14 May 2015, The Tablet

Reform groups rail against creation of mega-parishes

Leaders of more than 20 international reform groups have written to Pope Francis criticising the trend towards “mega-parishes” as a response to the decline in priest numbers.

The letter is signed by 24 groups whose representatives attended last month’s reform conference in Limerick. It warns the Pope that bishops are responding to the priest shortage by creating “anonymous and unmanageable superstructures”.

In these new mega-parishes, personal contact between people and ministers is lost, says the letter, leaving the faithful “alienated, unsettled and insecure” as priests are increasingly focused on administration instead of caring for souls.

Calling for new models of ministry and the management of parish life, the signatories tell the Pope that there is opposition to parish mergers among a cross section of the faithful and that new paths to vibrant parishes are needed.

“Let us establish a new culture of co-responsibility and joint decision-making in all structures of our Church,” they write.

Elsewhere, the signatories, who include Fr Helmut Schüller, representatives of the Association of Catholic Priests in Ireland, Paul Collins of Catholics for Ministry in Australia and Deborah Rose-Milavec of FutureChurch in the United States, write: “Let us open the priestly office to everyone who has the charism. Let us develop new management models and forms of pastoral ministry so that parishioners can participate according to their charisms.”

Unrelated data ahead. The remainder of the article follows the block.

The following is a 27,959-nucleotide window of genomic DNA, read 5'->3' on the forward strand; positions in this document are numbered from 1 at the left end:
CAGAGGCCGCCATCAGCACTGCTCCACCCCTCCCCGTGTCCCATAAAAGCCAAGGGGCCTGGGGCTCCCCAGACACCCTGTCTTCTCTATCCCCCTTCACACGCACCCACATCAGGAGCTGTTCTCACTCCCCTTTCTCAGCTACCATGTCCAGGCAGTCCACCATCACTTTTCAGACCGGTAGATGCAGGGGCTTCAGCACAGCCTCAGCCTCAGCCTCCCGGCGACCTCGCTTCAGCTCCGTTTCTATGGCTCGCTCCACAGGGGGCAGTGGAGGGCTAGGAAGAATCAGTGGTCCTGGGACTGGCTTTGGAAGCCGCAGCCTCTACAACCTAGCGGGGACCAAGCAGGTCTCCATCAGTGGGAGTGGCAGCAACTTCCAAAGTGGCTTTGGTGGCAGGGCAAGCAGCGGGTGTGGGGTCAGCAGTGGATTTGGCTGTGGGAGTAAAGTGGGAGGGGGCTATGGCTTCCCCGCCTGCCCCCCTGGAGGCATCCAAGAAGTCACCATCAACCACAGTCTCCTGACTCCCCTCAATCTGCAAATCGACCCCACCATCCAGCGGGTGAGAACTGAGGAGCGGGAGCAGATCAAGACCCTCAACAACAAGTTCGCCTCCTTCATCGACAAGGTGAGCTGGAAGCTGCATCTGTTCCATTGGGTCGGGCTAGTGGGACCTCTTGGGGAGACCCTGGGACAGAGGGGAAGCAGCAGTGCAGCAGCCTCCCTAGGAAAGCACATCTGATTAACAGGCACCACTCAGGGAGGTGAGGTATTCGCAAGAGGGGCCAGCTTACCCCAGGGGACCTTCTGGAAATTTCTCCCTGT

One of the signatories, Fr Tony Flannery, said that while clustering in Ireland usually involved between four and five parishes, in France it could involve up to 10 with just one priest.

He said the weakness of the current model of parish councils lies in the fact that it is a consulting body while decision-making is still consigned to a small clerical group.

“We need real and meaningful responsibility for parish councils with the power of decision-making which would allow priests to be free to do the ministerial work,” the Redemptorist priest said.

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